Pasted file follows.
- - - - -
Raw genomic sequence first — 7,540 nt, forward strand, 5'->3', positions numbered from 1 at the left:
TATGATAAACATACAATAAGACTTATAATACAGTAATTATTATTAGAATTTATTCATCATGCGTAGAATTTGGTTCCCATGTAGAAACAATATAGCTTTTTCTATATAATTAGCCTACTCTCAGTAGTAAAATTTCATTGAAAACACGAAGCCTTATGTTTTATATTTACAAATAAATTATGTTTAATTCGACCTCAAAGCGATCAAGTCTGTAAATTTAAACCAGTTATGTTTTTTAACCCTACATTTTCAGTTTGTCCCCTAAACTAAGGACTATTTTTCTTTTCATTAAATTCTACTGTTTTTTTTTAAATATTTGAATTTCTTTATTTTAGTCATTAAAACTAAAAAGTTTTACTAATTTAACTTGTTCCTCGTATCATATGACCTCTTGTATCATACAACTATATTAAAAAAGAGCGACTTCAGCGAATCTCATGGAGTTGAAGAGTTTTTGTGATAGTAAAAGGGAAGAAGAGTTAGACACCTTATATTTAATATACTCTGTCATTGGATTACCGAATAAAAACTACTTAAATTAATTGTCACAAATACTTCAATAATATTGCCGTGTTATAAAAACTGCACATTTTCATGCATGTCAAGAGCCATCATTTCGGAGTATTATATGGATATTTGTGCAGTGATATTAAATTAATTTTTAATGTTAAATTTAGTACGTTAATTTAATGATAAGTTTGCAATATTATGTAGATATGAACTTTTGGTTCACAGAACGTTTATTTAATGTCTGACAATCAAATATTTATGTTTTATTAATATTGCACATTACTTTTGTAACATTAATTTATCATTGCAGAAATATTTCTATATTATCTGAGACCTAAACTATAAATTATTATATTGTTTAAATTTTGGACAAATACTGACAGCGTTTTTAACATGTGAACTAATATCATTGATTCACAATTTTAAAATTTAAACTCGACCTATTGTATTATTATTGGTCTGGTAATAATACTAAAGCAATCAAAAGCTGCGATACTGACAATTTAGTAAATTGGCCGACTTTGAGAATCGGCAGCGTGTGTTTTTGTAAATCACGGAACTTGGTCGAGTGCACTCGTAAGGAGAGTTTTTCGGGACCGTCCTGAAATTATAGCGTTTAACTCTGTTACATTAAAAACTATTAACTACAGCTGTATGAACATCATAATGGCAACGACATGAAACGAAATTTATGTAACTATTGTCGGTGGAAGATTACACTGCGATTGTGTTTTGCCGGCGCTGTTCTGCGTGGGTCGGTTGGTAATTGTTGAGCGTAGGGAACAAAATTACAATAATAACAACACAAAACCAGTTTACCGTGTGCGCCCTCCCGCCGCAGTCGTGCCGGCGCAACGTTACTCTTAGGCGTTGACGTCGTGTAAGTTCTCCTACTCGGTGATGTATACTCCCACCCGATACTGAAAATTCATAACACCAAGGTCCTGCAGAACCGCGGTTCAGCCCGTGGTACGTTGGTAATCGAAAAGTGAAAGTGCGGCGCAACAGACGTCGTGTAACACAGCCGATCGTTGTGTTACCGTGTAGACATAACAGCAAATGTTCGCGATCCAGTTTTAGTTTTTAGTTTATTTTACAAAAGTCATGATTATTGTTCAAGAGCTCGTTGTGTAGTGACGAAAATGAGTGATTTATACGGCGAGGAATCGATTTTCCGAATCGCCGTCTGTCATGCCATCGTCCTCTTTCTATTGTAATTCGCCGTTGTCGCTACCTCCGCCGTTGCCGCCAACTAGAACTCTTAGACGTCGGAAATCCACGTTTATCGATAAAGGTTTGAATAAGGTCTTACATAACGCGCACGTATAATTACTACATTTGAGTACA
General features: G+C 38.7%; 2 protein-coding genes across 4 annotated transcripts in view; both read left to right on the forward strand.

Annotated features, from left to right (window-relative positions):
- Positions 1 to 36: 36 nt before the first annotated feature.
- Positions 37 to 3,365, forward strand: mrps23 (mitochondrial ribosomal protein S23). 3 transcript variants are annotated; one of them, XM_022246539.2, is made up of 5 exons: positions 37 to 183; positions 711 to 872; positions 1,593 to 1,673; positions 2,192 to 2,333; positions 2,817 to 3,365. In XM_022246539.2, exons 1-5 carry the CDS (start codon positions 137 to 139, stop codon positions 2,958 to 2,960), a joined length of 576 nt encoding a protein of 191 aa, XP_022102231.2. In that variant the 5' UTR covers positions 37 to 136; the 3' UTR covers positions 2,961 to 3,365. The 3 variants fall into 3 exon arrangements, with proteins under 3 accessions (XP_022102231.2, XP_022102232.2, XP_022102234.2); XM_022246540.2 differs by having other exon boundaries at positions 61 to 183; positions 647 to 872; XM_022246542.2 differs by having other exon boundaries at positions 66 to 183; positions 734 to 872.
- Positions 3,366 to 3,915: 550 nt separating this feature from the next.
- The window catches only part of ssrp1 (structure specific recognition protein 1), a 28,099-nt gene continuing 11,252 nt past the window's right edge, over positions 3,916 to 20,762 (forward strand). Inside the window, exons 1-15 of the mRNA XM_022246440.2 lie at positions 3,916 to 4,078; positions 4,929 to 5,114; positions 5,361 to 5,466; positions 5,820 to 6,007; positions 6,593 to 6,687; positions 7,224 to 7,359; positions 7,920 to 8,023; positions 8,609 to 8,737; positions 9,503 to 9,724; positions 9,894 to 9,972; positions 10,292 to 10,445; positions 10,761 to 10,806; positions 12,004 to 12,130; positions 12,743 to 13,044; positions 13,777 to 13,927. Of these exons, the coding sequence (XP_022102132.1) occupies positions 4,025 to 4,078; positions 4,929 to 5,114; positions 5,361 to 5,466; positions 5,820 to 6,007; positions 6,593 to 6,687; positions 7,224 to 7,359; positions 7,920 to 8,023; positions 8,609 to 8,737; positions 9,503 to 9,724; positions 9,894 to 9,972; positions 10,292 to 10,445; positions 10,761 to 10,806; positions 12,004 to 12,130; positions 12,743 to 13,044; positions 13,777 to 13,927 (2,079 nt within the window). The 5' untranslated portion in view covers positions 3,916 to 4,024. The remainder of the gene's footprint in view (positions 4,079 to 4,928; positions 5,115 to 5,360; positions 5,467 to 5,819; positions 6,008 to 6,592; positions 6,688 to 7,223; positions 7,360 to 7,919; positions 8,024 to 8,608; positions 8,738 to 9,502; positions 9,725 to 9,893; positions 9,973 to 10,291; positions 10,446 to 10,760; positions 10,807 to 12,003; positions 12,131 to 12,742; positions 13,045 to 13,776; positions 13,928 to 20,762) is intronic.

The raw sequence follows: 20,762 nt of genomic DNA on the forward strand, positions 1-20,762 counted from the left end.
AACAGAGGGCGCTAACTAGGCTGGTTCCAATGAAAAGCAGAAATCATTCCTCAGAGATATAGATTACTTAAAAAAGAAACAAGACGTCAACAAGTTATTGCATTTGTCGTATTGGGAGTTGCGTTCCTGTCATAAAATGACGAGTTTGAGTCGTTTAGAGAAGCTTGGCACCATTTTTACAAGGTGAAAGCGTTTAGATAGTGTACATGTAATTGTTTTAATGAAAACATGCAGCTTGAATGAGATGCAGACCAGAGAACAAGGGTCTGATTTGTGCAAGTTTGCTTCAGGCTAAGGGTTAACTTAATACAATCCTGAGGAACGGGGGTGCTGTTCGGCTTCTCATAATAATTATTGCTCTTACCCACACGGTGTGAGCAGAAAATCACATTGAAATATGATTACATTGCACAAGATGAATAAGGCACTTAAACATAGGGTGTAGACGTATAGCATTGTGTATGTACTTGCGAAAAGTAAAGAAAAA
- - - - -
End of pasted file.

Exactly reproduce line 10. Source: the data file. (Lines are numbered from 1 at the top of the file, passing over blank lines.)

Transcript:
AACAGAGGGCGCTAACTAGGCTGGTTCCAATGAAAAGCAGAAATCATTCCTCAGAGATATAGATTACTTAAAAAAGAAACAAGACGTCAACAAGTTATTGCATTTGTCGTATTGGGAGTTGCGTTCCTGTCATAAAATGACGAGTTTGAGTCGTTTAGAGAAGCTTGGCACCATTTTTACAAGGTGAAAGCGTTTAGATAGTGTACATGTAATTGTTTTAATGAAAACATGCAGCTTGAATGAGATGCAGACCAGAGAACAAGGGTCTGATTTGTGCAAGTTTGCTTCAGGCTAAGGGTTAACTTAATACAATCCTGAGGAACGGGGGTGCTGTTCGGCTTCTCATAATAATTATTGCTCTTACCCACACGGTGTGAGCAGAAAATCACATTGAAATATGATTACATTGCACAAGATGAATAAGGCACTTAAACATAGGGTGTAGACGTATAGCATTGTGTATGTACTTGCGAAAAGTAAAGAAAAA